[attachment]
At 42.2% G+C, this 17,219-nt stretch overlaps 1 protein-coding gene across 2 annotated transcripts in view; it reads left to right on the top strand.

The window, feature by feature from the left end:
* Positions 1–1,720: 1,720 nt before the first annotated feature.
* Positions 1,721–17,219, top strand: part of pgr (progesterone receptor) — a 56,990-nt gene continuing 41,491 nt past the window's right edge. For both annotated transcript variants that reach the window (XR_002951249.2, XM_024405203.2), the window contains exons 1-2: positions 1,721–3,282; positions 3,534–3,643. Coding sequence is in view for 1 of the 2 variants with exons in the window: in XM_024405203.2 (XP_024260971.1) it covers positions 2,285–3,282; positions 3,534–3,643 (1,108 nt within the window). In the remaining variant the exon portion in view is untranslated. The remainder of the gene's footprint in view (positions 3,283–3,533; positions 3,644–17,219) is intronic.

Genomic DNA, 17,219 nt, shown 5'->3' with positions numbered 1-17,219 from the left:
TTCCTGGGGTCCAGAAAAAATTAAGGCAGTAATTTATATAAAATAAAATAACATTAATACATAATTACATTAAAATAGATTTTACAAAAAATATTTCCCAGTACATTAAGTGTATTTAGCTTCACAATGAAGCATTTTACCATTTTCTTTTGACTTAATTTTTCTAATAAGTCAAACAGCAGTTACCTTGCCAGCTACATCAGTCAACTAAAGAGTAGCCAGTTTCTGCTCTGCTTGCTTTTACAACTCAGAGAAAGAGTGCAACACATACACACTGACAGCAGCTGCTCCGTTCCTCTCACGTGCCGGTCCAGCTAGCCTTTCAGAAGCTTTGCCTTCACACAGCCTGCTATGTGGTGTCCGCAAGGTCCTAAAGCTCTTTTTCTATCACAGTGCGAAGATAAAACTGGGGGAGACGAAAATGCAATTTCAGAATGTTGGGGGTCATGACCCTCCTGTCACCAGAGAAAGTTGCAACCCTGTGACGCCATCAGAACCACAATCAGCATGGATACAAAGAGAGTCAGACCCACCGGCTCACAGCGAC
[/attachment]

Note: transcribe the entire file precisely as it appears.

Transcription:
At 42.2% G+C, this 17,219-nt stretch overlaps 1 protein-coding gene across 2 annotated transcripts in view; it reads left to right on the top strand.

The window, feature by feature from the left end:
* Positions 1–1,720: 1,720 nt before the first annotated feature.
* Positions 1,721–17,219, top strand: part of pgr (progesterone receptor) — a 56,990-nt gene continuing 41,491 nt past the window's right edge. For both annotated transcript variants that reach the window (XR_002951249.2, XM_024405203.2), the window contains exons 1-2: positions 1,721–3,282; positions 3,534–3,643. Coding sequence is in view for 1 of the 2 variants with exons in the window: in XM_024405203.2 (XP_024260971.1) it covers positions 2,285–3,282; positions 3,534–3,643 (1,108 nt within the window). In the remaining variant the exon portion in view is untranslated. The remainder of the gene's footprint in view (positions 3,283–3,533; positions 3,644–17,219) is intronic.

Genomic DNA, 17,219 nt, shown 5'->3' with positions numbered 1-17,219 from the left:
TTCCTGGGGTCCAGAAAAAATTAAGGCAGTAATTTATATAAAATAAAATAACATTAATACATAATTACATTAAAATAGATTTTACAAAAAATATTTCCCAGTACATTAAGTGTATTTAGCTTCACAATGAAGCATTTTACCATTTTCTTTTGACTTAATTTTTCTAATAAGTCAAACAGCAGTTACCTTGCCAGCTACATCAGTCAACTAAAGAGTAGCCAGTTTCTGCTCTGCTTGCTTTTACAACTCAGAGAAAGAGTGCAACACATACACACTGACAGCAGCTGCTCCGTTCCTCTCACGTGCCGGTCCAGCTAGCCTTTCAGAAGCTTTGCCTTCACACAGCCTGCTATGTGGTGTCCGCAAGGTCCTAAAGCTCTTTTTCTATCACAGTGCGAAGATAAAACTGGGGGAGACGAAAATGCAATTTCAGAATGTTGGGGGTCATGACCCTCCTGTCACCAGAGAAAGTTGCAACCCTGTGACGCCATCAGAACCACAATCAGCATGGATACAAAGAGAGTCAGACCCACCGGCTCACAGCGAC